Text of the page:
Grimm Fairy Tales 2020 Holiday Special Lacks Twists and Connections

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Grimm Fairy Tales 2020 Holiday Special

I love the horror comics, particularly the anthologies where stories had to be told in a few pages and grip you from beginning to end. But there's an art to the telling of these tales. Storytellers around campfires know it. The EC (and DC) writers of your knew it. It involves a setup, a hook, and an unexpected twist. But tying that all together requires one important thread: irony. That's what makes a good horror short story, and it's unfortunately missing from the entire string of tales in this years GRIMM FAIRY TALES 2020 HOLIDAY SPECIAL.

The 44-page one-shot sports an appropriately eerie cover by Igor Vitorino and Ivan Nunes, although I would rank it last among the four alternate covers available for this issue, which also includes enticing fronts from Ron Leary Jr., Michael DiPascale and Sanju Nivangune, and Harvy Tolibao and Mohan Sivakami. The insides are actually decently illustrated as well, by Babisu Kourtis, Marcelo Basile, Dario Tallarico, and Rodrigo Xavier.

The first tale, "Nisse," is perhaps the best of the lot. A chief of police, crooked though we see him to be, is preparing to spend his first Christmas alone after the death of his wife. He speaks to her photo, and promises to uphold all their traditions despite her absence. But as December passes, he finds his work persistently undone, making him intent on catching the vandals behind the chaos. The supernatural ending is obviously a punishment for him -- but we never learn what he's being punished for (certainly graft doesn't merit infernal visitation), nor why it's attached to a vengeful Christmas-related entity.

Then there's "Yule Cat." This one has some fantastic potential that is tragically wasted. A woman is focused on her upcoming election and is generally a shrew to her husband who buys her a kitten she clearly doesn't want. She complains about everything. Meanwhile, something starts killing animals around their farm. They find it, and it gets them. Why? Where's the tension in that? Where's the deserved retribution? Where, I reiterate, is the irony that made legends out of horror comics of Christmas Past?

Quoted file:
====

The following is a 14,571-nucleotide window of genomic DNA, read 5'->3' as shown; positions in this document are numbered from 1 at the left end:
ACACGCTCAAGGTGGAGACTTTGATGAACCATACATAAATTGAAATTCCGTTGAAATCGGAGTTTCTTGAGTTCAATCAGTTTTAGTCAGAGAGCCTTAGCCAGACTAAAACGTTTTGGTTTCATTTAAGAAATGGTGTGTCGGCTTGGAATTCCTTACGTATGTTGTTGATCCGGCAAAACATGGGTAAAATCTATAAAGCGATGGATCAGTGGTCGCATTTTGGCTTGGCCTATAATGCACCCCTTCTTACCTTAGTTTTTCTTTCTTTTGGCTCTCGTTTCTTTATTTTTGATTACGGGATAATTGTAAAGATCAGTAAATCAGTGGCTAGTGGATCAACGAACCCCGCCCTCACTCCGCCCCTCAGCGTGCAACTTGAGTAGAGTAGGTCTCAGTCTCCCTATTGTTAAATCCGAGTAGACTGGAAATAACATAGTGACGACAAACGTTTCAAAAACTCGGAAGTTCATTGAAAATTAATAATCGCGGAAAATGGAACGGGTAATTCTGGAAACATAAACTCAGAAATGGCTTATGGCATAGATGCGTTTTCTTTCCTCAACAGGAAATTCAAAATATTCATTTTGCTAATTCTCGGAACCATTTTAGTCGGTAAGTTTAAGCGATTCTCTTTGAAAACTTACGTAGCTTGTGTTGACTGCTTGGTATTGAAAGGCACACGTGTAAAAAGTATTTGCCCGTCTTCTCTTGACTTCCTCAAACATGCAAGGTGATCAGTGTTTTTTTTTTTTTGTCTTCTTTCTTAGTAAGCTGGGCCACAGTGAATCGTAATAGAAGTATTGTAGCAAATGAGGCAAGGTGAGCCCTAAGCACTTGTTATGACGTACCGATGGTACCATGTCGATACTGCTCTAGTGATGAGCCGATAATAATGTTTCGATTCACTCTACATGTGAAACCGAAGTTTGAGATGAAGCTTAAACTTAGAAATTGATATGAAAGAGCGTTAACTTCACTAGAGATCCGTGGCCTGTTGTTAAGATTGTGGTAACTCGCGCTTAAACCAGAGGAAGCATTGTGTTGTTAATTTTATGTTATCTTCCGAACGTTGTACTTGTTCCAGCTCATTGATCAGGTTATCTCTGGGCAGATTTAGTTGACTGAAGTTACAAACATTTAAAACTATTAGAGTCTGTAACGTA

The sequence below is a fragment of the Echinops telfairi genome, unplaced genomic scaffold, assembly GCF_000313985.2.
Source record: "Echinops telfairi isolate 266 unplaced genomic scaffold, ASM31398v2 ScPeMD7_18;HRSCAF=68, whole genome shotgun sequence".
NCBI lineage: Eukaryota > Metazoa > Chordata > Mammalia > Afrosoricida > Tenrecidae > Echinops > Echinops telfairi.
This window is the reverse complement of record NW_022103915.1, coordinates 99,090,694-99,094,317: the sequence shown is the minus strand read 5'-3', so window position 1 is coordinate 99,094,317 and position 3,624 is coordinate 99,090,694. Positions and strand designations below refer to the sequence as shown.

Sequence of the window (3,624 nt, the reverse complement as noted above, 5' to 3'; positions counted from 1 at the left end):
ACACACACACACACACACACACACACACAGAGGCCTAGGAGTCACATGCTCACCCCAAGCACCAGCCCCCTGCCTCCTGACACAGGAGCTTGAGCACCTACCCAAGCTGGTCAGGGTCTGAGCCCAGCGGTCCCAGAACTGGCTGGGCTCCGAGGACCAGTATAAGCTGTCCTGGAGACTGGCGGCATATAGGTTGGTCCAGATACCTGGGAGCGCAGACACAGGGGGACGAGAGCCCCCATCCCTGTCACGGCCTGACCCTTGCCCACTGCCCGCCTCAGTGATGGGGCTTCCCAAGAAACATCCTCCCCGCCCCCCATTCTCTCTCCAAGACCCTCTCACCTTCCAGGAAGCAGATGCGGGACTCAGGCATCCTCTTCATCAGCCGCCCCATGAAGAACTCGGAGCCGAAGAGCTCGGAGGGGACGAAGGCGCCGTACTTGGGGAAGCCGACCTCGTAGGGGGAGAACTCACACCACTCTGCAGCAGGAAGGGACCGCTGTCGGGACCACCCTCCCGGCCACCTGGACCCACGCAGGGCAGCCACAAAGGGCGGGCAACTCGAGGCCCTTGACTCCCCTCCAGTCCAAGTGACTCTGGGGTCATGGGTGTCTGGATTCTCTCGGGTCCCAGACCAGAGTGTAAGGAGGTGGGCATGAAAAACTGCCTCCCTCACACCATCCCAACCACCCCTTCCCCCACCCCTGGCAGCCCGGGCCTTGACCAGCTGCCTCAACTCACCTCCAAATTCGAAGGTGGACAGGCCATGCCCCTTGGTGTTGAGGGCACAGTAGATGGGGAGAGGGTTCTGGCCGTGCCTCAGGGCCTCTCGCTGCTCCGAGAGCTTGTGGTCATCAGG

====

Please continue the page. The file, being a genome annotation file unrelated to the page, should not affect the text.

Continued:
The third tale is "Gryla," and it's perhaps the most understandable in terms of someone deserving their ends. But here it's almost as if writer Mark Bertolini is trying too hard to make his lead character as much of an unlikeable narcissist as possible. He's horrible to his wife, his family; he's addicted to his work and his lecherous affection for his wanton secretary. And when Christmas Eve is upon him and he gets his just desserts, nobody mourns his fate -- not his wife, not his children, but least of all the readers, who are glad to be rid of this noisome caricature of self-aggrandaizement.

Book-ending this trio is 'Thread" by Dave Franchini. Here, there's even less connective tissue than anywhere else. The book opens with a murder victim found. It ends with a man -- presumably the murderer -- waking up to all three of the monsters we just met, waiting to exact their vengeance on him. Why? Why specifically him? What rule did he break, what cosmic law did he flout, what gypsy curse did he tempt? We don't know. We won't know. It was a murder shrouded in mystery from the reader, so we are left to assume that it was horrendous indeed, and are thus robbed of the cause-and-effect that even a surprising twist delivers.

Zenescope is capable of delivering satisfying horror shorts that fire on all cylinders and peal off with the reader hanging on for dear life. This one, however, is sitting on cinder blocks, and isn't going anywhere.